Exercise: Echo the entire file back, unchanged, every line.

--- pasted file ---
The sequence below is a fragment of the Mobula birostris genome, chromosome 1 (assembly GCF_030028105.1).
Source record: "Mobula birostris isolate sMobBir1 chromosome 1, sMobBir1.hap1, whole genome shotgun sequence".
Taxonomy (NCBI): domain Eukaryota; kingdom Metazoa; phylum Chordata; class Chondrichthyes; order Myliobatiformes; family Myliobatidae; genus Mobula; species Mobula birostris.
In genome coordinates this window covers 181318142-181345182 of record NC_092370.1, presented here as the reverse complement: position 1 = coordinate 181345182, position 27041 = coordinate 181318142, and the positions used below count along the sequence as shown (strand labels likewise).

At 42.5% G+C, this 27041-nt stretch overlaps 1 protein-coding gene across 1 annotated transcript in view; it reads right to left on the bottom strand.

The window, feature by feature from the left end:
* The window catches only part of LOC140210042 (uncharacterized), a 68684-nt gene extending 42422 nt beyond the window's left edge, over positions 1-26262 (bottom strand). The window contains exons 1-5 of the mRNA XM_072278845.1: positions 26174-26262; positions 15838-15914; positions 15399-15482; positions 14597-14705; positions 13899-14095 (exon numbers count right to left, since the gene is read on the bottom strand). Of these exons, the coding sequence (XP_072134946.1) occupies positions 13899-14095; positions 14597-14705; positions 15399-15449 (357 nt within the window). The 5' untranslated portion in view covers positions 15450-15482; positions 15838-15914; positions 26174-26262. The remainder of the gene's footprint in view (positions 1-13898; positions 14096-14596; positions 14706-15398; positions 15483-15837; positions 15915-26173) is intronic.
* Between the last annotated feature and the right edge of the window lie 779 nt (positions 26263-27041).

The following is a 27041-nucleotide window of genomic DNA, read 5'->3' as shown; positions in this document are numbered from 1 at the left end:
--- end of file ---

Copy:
The sequence below is a fragment of the Mobula birostris genome, chromosome 1 (assembly GCF_030028105.1).
Source record: "Mobula birostris isolate sMobBir1 chromosome 1, sMobBir1.hap1, whole genome shotgun sequence".
Taxonomy (NCBI): domain Eukaryota; kingdom Metazoa; phylum Chordata; class Chondrichthyes; order Myliobatiformes; family Myliobatidae; genus Mobula; species Mobula birostris.
In genome coordinates this window covers 181318142-181345182 of record NC_092370.1, presented here as the reverse complement: position 1 = coordinate 181345182, position 27041 = coordinate 181318142, and the positions used below count along the sequence as shown (strand labels likewise).

At 42.5% G+C, this 27041-nt stretch overlaps 1 protein-coding gene across 1 annotated transcript in view; it reads right to left on the bottom strand.

The window, feature by feature from the left end:
* The window catches only part of LOC140210042 (uncharacterized), a 68684-nt gene extending 42422 nt beyond the window's left edge, over positions 1-26262 (bottom strand). The window contains exons 1-5 of the mRNA XM_072278845.1: positions 26174-26262; positions 15838-15914; positions 15399-15482; positions 14597-14705; positions 13899-14095 (exon numbers count right to left, since the gene is read on the bottom strand). Of these exons, the coding sequence (XP_072134946.1) occupies positions 13899-14095; positions 14597-14705; positions 15399-15449 (357 nt within the window). The 5' untranslated portion in view covers positions 15450-15482; positions 15838-15914; positions 26174-26262. The remainder of the gene's footprint in view (positions 1-13898; positions 14096-14596; positions 14706-15398; positions 15483-15837; positions 15915-26173) is intronic.
* Between the last annotated feature and the right edge of the window lie 779 nt (positions 26263-27041).

The following is a 27041-nucleotide window of genomic DNA, read 5'->3' as shown; positions in this document are numbered from 1 at the left end: